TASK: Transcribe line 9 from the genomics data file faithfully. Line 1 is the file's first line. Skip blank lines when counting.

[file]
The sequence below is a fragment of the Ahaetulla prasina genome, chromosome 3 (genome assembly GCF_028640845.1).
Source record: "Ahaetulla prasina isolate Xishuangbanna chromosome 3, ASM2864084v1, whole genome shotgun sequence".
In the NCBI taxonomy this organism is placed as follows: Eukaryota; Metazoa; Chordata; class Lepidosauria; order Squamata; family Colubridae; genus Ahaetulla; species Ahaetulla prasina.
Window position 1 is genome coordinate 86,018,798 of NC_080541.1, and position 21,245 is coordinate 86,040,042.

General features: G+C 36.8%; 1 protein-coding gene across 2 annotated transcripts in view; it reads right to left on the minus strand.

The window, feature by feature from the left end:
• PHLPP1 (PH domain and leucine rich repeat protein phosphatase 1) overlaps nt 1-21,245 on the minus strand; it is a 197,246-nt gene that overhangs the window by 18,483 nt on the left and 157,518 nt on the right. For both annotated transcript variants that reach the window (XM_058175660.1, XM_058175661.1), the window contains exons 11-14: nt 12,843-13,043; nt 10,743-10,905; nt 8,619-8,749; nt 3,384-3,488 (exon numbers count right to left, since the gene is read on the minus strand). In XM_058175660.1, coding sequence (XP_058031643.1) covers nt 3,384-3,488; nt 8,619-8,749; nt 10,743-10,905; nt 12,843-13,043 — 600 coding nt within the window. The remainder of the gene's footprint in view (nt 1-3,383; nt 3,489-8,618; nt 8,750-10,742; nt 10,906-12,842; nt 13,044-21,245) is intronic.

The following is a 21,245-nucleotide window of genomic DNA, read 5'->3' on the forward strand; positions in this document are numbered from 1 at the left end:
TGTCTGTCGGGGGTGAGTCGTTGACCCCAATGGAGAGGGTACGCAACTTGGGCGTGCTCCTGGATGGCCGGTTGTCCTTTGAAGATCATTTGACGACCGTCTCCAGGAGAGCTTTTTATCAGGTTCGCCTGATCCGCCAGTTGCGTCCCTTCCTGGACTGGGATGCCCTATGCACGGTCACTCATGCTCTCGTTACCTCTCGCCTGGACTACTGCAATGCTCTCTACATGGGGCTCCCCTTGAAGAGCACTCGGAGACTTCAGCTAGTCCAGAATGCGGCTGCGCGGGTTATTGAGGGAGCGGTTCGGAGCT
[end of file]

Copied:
TGTCTGTCGGGGGTGAGTCGTTGACCCCAATGGAGAGGGTACGCAACTTGGGCGTGCTCCTGGATGGCCGGTTGTCCTTTGAAGATCATTTGACGACCGTCTCCAGGAGAGCTTTTTATCAGGTTCGCCTGATCCGCCAGTTGCGTCCCTTCCTGGACTGGGATGCCCTATGCACGGTCACTCATGCTCTCGTTACCTCTCGCCTGGACTACTGCAATGCTCTCTACATGGGGCTCCCCTTGAAGAGCACTCGGAGACTTCAGCTAGTCCAGAATGCGGCTGCGCGGGTTATTGAGGGAGCGGTTCGGAGCT